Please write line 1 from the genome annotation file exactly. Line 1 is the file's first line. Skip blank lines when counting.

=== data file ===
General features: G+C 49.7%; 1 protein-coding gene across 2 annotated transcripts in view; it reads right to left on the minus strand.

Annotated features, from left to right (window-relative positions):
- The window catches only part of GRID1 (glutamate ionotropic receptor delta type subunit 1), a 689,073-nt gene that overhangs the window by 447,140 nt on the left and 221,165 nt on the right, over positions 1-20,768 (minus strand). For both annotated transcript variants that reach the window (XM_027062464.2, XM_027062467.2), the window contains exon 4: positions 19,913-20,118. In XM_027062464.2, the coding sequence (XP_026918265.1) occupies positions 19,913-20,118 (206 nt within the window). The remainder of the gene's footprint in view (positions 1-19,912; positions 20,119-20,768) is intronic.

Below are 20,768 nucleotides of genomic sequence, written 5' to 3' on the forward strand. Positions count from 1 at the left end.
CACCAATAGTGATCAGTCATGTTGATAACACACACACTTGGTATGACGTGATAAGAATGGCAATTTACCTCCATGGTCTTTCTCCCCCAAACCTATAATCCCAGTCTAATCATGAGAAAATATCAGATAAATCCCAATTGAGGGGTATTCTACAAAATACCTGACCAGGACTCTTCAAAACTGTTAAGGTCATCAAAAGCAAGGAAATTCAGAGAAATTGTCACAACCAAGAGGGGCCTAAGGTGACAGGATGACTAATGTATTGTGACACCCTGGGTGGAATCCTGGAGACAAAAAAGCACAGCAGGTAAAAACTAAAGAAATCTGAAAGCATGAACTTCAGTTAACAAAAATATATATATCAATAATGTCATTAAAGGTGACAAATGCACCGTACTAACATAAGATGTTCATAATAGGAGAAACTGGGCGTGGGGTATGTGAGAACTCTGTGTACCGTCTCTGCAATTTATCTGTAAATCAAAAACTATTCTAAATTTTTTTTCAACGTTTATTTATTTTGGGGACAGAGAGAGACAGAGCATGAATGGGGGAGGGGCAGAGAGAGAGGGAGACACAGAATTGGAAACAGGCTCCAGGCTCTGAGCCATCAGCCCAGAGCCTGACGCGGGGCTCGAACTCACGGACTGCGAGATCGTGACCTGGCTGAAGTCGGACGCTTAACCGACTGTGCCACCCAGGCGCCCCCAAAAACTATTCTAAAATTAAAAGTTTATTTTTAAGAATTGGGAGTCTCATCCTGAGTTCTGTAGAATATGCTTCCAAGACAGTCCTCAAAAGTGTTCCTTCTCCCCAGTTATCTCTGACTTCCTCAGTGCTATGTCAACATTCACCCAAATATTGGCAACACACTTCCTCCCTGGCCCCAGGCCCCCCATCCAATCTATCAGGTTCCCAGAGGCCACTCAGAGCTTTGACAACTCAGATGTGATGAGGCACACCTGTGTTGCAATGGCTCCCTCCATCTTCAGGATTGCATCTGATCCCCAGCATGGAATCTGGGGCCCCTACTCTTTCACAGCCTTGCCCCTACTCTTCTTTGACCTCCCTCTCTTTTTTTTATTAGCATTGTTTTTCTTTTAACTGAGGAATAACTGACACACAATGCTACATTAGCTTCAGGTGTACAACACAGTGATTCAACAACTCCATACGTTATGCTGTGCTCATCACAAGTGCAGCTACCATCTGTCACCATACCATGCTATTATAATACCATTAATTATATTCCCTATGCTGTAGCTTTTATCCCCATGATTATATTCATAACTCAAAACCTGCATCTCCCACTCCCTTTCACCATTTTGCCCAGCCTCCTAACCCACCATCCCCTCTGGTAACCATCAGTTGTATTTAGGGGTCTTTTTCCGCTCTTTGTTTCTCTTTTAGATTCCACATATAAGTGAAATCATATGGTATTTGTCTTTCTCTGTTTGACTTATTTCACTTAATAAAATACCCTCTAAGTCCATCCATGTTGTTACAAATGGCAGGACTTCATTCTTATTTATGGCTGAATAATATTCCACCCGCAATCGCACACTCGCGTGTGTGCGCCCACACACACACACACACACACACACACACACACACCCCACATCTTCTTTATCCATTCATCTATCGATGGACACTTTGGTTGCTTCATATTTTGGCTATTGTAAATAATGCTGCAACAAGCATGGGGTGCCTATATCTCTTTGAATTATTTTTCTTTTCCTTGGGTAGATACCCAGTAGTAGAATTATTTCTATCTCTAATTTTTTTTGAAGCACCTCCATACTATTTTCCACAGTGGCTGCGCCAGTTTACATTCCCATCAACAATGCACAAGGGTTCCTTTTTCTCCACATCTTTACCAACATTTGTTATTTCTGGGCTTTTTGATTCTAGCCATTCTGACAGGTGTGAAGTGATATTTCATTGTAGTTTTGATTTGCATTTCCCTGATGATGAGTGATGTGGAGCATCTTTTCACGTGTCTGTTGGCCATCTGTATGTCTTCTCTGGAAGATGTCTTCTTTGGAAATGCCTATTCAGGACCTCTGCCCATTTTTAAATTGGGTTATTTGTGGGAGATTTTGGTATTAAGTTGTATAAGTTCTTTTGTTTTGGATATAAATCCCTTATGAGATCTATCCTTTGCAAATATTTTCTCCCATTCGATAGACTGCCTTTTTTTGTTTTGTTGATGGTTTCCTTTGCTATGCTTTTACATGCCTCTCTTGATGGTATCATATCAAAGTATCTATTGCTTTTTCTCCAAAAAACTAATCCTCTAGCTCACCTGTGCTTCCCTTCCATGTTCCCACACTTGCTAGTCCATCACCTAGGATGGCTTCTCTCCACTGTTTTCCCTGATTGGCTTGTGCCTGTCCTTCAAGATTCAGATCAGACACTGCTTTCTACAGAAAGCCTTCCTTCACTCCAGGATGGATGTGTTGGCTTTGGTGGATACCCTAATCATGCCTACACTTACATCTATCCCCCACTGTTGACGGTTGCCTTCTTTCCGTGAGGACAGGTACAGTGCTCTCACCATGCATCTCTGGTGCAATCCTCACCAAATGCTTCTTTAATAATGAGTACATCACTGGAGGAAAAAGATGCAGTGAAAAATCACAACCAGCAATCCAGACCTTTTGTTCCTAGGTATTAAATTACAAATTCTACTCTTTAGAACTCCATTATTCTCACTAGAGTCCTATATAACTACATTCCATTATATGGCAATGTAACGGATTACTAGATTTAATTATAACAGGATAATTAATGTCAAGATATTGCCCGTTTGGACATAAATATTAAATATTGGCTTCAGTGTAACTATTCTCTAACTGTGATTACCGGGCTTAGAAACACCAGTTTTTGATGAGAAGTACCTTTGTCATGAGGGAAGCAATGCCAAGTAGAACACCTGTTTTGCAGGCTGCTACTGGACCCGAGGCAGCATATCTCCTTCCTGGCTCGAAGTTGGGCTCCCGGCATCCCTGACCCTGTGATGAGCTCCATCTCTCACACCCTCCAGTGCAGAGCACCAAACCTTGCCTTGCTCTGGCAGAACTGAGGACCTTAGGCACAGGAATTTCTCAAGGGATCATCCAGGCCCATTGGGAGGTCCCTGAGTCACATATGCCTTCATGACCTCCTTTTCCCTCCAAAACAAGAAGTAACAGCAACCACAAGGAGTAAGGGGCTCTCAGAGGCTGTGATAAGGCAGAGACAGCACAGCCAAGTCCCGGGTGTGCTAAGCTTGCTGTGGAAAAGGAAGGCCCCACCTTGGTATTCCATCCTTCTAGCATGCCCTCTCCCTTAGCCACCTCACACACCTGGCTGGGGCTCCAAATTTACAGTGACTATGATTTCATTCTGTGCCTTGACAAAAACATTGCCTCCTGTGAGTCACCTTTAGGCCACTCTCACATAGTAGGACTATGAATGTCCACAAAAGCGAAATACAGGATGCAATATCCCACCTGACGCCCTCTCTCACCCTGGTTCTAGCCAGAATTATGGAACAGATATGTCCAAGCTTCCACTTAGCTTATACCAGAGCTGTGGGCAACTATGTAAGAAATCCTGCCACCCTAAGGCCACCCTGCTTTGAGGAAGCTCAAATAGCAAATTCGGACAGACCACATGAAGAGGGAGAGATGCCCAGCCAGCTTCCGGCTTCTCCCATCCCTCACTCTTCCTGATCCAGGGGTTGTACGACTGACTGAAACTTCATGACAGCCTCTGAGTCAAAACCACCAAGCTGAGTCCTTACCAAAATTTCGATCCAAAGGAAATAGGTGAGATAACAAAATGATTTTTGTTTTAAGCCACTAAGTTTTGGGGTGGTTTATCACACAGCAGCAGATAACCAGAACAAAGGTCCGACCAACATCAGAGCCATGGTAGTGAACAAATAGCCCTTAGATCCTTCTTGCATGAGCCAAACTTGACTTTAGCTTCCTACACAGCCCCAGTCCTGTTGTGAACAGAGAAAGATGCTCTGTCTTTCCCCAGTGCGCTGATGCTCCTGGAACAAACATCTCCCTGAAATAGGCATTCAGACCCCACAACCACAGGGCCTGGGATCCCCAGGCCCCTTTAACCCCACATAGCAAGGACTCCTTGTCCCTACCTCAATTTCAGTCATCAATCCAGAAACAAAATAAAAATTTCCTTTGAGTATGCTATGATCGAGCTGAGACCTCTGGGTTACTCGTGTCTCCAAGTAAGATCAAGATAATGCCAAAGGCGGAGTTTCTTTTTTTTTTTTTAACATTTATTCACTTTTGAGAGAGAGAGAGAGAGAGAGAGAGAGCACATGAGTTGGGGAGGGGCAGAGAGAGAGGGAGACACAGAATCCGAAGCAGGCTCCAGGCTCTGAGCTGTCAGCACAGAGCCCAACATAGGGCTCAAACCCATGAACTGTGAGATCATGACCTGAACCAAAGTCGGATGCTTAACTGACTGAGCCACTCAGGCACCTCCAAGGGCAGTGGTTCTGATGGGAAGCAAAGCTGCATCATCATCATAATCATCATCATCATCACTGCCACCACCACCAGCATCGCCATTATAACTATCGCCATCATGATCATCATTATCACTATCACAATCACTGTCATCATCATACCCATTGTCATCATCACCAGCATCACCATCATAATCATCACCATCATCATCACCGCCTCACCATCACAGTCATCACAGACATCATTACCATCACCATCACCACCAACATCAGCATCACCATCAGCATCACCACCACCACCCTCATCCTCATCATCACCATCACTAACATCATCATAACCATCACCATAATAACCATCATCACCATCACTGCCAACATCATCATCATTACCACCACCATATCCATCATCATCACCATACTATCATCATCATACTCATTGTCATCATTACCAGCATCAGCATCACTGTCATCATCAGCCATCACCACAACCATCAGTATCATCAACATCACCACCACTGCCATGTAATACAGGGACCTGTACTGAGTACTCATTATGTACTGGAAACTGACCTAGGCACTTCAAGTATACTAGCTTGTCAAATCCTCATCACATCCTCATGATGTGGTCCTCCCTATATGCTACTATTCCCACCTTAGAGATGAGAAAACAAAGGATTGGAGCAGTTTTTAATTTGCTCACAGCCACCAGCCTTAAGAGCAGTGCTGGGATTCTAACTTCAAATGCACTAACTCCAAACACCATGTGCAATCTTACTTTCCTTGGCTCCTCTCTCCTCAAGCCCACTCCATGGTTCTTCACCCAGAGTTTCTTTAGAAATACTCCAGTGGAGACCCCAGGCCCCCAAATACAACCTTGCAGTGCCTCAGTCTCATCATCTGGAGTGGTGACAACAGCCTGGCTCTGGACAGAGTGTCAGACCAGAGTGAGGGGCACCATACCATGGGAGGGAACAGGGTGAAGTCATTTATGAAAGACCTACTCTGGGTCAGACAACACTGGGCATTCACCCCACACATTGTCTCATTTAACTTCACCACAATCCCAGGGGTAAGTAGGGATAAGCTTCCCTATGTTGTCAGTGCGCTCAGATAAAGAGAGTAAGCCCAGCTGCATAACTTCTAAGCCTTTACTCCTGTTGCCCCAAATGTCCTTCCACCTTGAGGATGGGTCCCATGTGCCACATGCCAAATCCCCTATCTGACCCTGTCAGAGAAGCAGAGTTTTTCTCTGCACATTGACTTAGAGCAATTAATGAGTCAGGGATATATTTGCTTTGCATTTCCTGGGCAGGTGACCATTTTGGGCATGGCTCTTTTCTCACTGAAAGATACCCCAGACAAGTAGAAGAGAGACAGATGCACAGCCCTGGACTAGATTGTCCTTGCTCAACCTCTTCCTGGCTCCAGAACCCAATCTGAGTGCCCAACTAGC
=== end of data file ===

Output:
General features: G+C 49.7%; 1 protein-coding gene across 2 annotated transcripts in view; it reads right to left on the minus strand.